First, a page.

During the age of exploration in the 15th Century, the concept of modern colonialism started. The Portuguese conquest of Ceuta in North Africa in 1419 resulted in the creation of the longest-lasting colonial empire in modern European history, one that sought out new trade routes and civilizations outside of Europe.  Further, Christopher Columbus, a Spanish explorer, set sail in 1492 in pursuit of a western sea passage to China and India. Instead, he stepped down in the Bahamas, beginning in the age of Spanish colonialism. 

The formation of the Dutch and French overseas empires as well as the English overseas possessions, which included the Colonial United States, during the 17th century contributed to the flourishing of colonialism. The English overseas holdings would later grow to become the vast British Empire. The first period of decolonization started when the majority of the European colonies in the Americas attained independence, beginning in 1783 with the end of the American Revolution. Between the inauguration of the Suez Canal and the Second Industrial Revolution in the late 1870s and the outbreak of World War I in 1914, European colonialism was known as “New Imperialism.”

After World War I, the last phase of decolonization started when the League of Nations split up the German colonial empire among the victorious allied nations of Great Britain, Russia, France,  Italy, Japan, Romania, and the United States. The League imposed a deadline for the independence of the former German colonies to honor Woodrow Wilson’s famous Fourteen Points speech from 1918. Additionally, at this time, the colonial empires of Russia and Austria fell.

Types of Colonialism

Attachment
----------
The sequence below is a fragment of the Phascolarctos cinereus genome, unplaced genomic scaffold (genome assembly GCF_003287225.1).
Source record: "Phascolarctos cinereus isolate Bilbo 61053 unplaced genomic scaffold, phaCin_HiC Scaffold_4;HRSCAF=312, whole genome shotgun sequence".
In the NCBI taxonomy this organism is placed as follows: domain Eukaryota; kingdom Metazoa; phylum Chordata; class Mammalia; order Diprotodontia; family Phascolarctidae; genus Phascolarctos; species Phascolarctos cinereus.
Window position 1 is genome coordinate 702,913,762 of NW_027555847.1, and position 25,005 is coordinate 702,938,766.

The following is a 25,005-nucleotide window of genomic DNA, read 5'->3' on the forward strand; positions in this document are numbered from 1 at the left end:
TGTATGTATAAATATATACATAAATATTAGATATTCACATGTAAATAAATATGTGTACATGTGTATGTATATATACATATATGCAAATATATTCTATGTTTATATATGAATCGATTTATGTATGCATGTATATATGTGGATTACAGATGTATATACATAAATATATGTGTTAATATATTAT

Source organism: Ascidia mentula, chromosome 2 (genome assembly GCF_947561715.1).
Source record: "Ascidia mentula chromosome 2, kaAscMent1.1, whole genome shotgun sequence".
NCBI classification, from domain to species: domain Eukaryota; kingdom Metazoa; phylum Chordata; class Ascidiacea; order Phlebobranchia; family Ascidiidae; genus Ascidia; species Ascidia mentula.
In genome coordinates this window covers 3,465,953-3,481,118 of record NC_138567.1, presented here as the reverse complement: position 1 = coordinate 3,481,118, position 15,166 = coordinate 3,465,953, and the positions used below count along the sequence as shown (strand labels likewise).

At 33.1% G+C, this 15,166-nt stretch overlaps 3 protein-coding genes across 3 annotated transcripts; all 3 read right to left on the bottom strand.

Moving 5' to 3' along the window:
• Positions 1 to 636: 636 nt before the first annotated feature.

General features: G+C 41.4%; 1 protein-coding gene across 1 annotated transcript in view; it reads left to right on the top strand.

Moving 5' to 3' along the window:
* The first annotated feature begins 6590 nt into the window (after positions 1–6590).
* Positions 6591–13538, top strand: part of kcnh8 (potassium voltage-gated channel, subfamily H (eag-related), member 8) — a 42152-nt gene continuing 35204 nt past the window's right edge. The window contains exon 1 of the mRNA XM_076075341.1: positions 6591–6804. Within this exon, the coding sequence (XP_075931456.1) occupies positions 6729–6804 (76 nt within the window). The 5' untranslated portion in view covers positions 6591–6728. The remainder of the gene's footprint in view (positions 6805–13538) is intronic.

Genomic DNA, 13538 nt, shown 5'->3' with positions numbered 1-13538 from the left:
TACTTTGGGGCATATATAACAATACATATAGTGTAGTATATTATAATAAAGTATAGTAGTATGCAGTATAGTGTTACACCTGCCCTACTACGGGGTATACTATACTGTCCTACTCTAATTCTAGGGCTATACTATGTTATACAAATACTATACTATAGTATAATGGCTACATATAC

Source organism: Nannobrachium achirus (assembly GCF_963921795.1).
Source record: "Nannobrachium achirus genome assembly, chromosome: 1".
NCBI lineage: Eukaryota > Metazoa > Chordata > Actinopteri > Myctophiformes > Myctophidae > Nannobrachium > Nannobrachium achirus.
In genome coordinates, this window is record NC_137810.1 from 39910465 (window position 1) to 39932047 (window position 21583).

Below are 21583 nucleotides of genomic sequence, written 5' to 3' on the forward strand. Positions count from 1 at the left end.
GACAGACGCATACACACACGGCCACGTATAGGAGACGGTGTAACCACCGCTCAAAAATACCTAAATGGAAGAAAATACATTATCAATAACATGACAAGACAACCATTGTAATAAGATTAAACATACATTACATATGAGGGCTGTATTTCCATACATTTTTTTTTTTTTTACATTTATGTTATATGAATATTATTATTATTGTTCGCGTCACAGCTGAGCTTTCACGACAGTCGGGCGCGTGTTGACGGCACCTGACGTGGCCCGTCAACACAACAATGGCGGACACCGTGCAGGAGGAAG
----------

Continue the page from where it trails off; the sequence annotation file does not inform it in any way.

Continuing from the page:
Colonialism is typically categorized into one of five overlapping kinds depending on its specific objectives and effects on the subjugated region and its indigenous peoples. These are; settler colonialism, plantation colonialism, Internal colonialism, exploitation colonialism, and surrogaten colonialism.

1) Settler Colonialism

Settler Colonialism is the large-scale population movement to establish long-term, self-sufficient colonies. The colonists attempted to push the indigenous peoples away or force them to peacefully transition into colonial life while still maintaining their status as legal subjects of their native land. They also collected natural resources. Except in a few rare instances of total depopulation brought on by starvation or illness, settler colonialist settlements typically lasted forever with the help of prosperous imperialistic rulers.

Classic examples of settler colonialism include the massive emigration of Afrikaners, or Dutch, French, and German settlers, to South Africa and British colonialism in America.

2) Plantation Colonialism

Plantation colonialism is the early form of colonization, in which settlers produced large quantities of a single crop like cotton, coffee, tobacco, or sugar. The main goal of the plantation colonies was frequently to impose culture and religion on the local indigenous peoples.  

Jamestown, Virginia, the first established British colony in North America, is an example of an established plantation colony. By the end of the 17th century, Jamestown was exporting more than 20,000 tons of tobacco annually to England. Cotton production brought equal financial prosperity to the colonies in South Carolina and Georgia.

3) Internal Colonialism

Internal colonialism is the term used to describe how one racial or ethnic group is oppressed or exploited by another group within the same nation. Internal colonialism differs from more conventional forms of colonialism in that domestic forces rather than foreign ones are responsible for the exploitation.

The unfair treatment of Mexicans in the United States following the Mexican-American War of 1846–1848 is frequently described as domestic colonialism. Many Mexicans who had been residing in what is now the southwest region of the United States as a result of the war became subjects of the American government, but without the privileges and rights associated with citizenship. 

4) Exploitation Colonialism

Exploitation colonialism refers to using force to take over another nation to use its people as slaves and its natural wealth as raw materials. The colonial power engaged in exploitative colonialism to use the native population as cheap labor and therefore expand its wealth. The indigenous people may be allowed to stay in place under exploitation colonialism, especially if they were to be used as slaves as laborers in service to the motherland, which required fewer colonists to emigrate than under settler colonialism.